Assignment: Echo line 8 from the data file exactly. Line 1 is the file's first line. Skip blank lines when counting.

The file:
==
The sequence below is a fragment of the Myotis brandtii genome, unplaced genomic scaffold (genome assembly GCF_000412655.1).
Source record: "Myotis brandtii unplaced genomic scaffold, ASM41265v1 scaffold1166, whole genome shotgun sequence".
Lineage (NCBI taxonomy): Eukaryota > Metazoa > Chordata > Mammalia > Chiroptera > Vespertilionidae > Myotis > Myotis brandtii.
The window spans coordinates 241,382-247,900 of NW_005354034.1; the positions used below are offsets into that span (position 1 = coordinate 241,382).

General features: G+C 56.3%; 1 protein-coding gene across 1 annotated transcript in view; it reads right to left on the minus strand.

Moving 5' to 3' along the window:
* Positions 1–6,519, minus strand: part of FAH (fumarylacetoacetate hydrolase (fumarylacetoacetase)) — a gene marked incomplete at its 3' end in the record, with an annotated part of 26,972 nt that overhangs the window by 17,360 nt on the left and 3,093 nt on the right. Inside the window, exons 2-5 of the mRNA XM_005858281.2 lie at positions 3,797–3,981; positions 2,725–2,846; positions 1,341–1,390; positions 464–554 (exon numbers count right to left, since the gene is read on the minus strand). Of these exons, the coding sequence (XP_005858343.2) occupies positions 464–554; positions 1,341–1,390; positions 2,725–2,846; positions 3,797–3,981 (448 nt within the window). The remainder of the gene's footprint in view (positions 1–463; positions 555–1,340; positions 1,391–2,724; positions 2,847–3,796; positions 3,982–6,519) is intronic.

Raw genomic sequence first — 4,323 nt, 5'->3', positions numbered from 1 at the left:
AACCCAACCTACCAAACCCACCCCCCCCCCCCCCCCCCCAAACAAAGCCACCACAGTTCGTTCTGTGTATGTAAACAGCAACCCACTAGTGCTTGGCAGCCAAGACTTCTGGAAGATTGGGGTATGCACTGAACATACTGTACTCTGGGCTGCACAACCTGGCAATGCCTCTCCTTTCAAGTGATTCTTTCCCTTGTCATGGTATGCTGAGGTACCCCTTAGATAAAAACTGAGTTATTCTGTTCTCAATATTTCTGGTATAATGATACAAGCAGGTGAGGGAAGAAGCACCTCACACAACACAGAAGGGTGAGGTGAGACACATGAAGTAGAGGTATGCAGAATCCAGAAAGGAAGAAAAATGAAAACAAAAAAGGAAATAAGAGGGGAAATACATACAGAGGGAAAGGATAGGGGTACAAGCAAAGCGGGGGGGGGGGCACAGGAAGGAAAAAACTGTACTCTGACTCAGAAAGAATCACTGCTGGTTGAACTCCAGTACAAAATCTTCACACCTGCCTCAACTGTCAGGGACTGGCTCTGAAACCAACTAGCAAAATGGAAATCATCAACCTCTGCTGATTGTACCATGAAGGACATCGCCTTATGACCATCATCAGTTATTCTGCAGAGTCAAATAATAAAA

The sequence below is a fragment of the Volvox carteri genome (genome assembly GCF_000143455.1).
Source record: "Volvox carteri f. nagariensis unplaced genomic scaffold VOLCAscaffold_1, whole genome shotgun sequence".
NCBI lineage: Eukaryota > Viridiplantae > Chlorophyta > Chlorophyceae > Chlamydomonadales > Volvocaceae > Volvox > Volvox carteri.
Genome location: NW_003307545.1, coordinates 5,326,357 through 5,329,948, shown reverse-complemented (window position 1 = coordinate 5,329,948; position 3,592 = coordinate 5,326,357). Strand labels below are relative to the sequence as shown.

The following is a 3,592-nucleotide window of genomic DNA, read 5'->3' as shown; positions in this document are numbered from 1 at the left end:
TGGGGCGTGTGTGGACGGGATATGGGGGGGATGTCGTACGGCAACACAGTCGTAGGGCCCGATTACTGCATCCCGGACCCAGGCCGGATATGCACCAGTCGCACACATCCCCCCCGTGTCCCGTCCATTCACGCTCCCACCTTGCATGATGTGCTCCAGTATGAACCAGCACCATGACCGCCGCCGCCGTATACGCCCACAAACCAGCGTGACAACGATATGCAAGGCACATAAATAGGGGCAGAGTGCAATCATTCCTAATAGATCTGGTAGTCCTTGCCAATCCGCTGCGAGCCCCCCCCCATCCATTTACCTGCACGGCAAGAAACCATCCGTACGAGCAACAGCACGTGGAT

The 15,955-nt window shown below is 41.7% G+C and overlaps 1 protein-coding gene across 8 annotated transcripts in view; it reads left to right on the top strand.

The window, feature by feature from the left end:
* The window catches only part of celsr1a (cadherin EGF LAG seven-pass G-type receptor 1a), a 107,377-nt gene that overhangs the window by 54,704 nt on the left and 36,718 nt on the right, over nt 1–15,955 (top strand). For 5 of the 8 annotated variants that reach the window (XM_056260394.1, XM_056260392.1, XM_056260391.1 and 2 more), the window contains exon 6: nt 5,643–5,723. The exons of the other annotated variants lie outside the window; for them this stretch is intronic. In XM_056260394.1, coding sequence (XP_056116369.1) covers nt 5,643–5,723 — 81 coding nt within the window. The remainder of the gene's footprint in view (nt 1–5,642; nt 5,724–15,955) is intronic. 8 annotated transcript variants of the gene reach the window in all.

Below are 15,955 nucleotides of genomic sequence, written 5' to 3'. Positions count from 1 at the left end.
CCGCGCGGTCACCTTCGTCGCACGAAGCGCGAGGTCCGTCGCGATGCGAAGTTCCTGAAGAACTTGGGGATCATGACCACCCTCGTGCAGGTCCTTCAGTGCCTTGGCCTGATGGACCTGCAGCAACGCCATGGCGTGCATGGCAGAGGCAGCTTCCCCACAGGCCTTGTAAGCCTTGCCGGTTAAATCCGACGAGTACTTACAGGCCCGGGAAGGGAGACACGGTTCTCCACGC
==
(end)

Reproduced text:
Raw genomic sequence first — 4,323 nt, 5'->3', positions numbered from 1 at the left: